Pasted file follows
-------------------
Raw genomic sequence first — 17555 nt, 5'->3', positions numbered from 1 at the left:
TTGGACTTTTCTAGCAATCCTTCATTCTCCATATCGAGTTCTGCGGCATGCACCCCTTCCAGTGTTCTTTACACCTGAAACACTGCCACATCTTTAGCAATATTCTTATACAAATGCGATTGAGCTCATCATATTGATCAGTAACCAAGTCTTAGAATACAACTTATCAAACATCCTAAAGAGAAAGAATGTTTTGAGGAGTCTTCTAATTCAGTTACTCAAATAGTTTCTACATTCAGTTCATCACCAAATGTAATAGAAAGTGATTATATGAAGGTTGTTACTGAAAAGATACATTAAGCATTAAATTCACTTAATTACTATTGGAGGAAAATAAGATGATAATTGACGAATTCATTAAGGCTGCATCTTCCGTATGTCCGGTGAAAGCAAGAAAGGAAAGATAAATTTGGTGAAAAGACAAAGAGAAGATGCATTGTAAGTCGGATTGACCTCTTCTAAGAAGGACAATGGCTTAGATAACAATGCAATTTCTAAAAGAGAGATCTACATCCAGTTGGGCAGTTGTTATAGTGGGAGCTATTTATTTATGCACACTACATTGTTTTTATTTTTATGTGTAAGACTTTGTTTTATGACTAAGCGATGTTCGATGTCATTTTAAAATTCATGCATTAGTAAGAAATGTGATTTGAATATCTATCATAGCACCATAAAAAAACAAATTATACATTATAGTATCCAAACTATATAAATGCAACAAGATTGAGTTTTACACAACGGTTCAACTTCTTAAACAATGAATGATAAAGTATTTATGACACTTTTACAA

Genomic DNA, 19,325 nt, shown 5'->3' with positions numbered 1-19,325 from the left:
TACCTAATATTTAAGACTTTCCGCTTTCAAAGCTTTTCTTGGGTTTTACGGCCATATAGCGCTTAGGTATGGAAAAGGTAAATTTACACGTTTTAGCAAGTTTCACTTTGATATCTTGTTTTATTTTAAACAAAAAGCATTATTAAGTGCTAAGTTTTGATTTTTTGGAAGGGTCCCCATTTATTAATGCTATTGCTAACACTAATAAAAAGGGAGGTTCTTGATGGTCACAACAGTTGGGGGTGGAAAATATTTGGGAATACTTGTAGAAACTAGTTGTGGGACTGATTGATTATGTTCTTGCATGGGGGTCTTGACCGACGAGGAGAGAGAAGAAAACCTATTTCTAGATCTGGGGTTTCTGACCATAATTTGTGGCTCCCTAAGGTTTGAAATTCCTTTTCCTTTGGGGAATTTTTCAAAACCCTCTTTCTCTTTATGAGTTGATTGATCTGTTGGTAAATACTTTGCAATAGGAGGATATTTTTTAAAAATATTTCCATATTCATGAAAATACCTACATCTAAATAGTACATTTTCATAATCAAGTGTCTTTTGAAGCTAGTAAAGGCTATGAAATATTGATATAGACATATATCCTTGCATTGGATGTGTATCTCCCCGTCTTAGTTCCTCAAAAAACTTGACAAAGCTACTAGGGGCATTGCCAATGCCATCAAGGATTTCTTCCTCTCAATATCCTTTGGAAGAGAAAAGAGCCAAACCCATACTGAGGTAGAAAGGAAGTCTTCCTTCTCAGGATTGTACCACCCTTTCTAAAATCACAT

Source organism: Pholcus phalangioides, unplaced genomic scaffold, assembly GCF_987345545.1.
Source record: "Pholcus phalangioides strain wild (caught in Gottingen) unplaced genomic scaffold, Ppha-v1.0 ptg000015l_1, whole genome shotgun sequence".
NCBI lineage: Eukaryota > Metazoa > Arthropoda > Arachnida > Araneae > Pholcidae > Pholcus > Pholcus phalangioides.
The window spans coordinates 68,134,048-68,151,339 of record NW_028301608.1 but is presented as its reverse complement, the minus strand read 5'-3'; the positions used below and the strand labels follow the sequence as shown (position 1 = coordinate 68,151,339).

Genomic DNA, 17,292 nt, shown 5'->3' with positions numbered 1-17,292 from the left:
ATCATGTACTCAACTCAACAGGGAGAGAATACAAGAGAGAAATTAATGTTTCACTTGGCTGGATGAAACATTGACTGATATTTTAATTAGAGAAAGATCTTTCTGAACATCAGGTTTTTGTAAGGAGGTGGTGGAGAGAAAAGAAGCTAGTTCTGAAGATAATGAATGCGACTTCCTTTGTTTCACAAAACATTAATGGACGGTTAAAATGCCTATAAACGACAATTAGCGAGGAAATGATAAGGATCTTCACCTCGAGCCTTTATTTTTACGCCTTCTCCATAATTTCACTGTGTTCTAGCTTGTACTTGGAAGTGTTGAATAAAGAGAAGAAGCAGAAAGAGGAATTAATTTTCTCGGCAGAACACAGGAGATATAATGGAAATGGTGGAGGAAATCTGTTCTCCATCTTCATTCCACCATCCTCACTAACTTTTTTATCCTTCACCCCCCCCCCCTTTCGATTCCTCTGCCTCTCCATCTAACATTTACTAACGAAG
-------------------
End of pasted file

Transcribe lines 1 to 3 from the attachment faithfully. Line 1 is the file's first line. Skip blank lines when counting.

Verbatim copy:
Raw genomic sequence first — 17555 nt, 5'->3', positions numbered from 1 at the left:
TTGGACTTTTCTAGCAATCCTTCATTCTCCATATCGAGTTCTGCGGCATGCACCCCTTCCAGTGTTCTTTACACCTGAAACACTGCCACATCTTTAGCAATATTCTTATACAAATGCGATTGAGCTCATCATATTGATCAGTAACCAAGTCTTAGAATACAACTTATCAAACATCCTAAAGAGAAAGAATGTTTTGAGGAGTCTTCTAATTCAGTTACTCAAATAGTTTCTACATTCAGTTCATCACCAAATGTAATAGAAAGTGATTATATGAAGGTTGTTACTGAAAAGATACATTAAGCATTAAATTCACTTAATTACTATTGGAGGAAAATAAGATGATAATTGACGAATTCATTAAGGCTGCATCTTCCGTATGTCCGGTGAAAGCAAGAAAGGAAAGATAAATTTGGTGAAAAGACAAAGAGAAGATGCATTGTAAGTCGGATTGACCTCTTCTAAGAAGGACAATGGCTTAGATAACAATGCAATTTCTAAAAGAGAGATCTACATCCAGTTGGGCAGTTGTTATAGTGGGAGCTATTTATTTATGCACACTACATTGTTTTTATTTTTATGTGTAAGACTTTGTTTTATGACTAAGCGATGTTCGATGTCATTTTAAAATTCATGCATTAGTAAGAAATGTGATTTGAATATCTATCATAGCACCATAAAAAAACAAATTATACATTATAGTATCCAAACTATATAAATGCAACAAGATTGAGTTTTACACAACGGTTCAACTTCTTAAACAATGAATGATAAAGTATTTATGACACTTTTACAA

Genomic DNA, 19,325 nt, shown 5'->3' with positions numbered 1-19,325 from the left: